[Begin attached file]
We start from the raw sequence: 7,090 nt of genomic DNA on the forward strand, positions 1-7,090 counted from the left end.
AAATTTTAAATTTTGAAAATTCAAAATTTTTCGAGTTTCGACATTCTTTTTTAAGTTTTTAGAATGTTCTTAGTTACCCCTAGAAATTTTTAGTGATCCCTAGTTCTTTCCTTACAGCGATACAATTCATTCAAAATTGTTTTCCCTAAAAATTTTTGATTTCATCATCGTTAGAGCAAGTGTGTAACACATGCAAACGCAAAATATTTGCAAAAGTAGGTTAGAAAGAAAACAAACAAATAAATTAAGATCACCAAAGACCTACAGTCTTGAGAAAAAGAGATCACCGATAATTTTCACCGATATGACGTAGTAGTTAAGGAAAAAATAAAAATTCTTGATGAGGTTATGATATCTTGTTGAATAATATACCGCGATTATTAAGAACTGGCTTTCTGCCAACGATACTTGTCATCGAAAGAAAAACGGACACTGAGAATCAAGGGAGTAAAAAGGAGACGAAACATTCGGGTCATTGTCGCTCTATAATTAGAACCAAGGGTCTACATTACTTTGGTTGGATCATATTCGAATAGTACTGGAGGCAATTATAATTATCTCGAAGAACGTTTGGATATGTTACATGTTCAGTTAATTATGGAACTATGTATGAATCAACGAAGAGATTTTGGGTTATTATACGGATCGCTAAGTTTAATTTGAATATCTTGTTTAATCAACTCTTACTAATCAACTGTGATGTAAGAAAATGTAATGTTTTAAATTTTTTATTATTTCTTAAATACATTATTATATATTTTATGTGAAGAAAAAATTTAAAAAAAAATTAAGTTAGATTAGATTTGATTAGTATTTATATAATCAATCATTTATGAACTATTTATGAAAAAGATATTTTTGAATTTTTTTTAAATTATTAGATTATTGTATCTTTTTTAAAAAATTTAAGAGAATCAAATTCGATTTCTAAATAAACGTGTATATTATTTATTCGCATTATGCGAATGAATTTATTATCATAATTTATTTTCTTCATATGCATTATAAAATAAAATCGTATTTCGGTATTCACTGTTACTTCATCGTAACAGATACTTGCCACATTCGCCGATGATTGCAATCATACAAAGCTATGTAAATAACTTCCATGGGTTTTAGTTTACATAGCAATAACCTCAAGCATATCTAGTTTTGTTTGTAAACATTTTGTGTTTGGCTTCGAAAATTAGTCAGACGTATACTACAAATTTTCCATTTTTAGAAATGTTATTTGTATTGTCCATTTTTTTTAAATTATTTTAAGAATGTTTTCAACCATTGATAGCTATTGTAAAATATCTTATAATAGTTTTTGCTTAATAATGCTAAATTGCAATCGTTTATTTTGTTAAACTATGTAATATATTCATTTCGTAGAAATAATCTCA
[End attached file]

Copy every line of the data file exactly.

We start from the raw sequence: 7,090 nt of genomic DNA on the forward strand, positions 1-7,090 counted from the left end.
AAATTTTAAATTTTGAAAATTCAAAATTTTTCGAGTTTCGACATTCTTTTTTAAGTTTTTAGAATGTTCTTAGTTACCCCTAGAAATTTTTAGTGATCCCTAGTTCTTTCCTTACAGCGATACAATTCATTCAAAATTGTTTTCCCTAAAAATTTTTGATTTCATCATCGTTAGAGCAAGTGTGTAACACATGCAAACGCAAAATATTTGCAAAAGTAGGTTAGAAAGAAAACAAACAAATAAATTAAGATCACCAAAGACCTACAGTCTTGAGAAAAAGAGATCACCGATAATTTTCACCGATATGACGTAGTAGTTAAGGAAAAAATAAAAATTCTTGATGAGGTTATGATATCTTGTTGAATAATATACCGCGATTATTAAGAACTGGCTTTCTGCCAACGATACTTGTCATCGAAAGAAAAACGGACACTGAGAATCAAGGGAGTAAAAAGGAGACGAAACATTCGGGTCATTGTCGCTCTATAATTAGAACCAAGGGTCTACATTACTTTGGTTGGATCATATTCGAATAGTACTGGAGGCAATTATAATTATCTCGAAGAACGTTTGGATATGTTACATGTTCAGTTAATTATGGAACTATGTATGAATCAACGAAGAGATTTTGGGTTATTATACGGATCGCTAAGTTTAATTTGAATATCTTGTTTAATCAACTCTTACTAATCAACTGTGATGTAAGAAAATGTAATGTTTTAAATTTTTTATTATTTCTTAAATACATTATTATATATTTTATGTGAAGAAAAAATTTAAAAAAAAATTAAGTTAGATTAGATTTGATTAGTATTTATATAATCAATCATTTATGAACTATTTATGAAAAAGATATTTTTGAATTTTTTTTAAATTATTAGATTATTGTATCTTTTTTAAAAAATTTAAGAGAATCAAATTCGATTTCTAAATAAACGTGTATATTATTTATTCGCATTATGCGAATGAATTTATTATCATAATTTATTTTCTTCATATGCATTATAAAATAAAATCGTATTTCGGTATTCACTGTTACTTCATCGTAACAGATACTTGCCACATTCGCCGATGATTGCAATCATACAAAGCTATGTAAATAACTTCCATGGGTTTTAGTTTACATAGCAATAACCTCAAGCATATCTAGTTTTGTTTGTAAACATTTTGTGTTTGGCTTCGAAAATTAGTCAGACGTATACTACAAATTTTCCATTTTTAGAAATGTTATTTGTATTGTCCATTTTTTTTAAATTATTTTAAGAATGTTTTCAACCATTGATAGCTATTGTAAAATATCTTATAATAGTTTTTGCTTAATAATGCTAAATTGCAATCGTTTATTTTGTTAAACTATGTAATATATTCATTTCGTAGAAATAATCTCA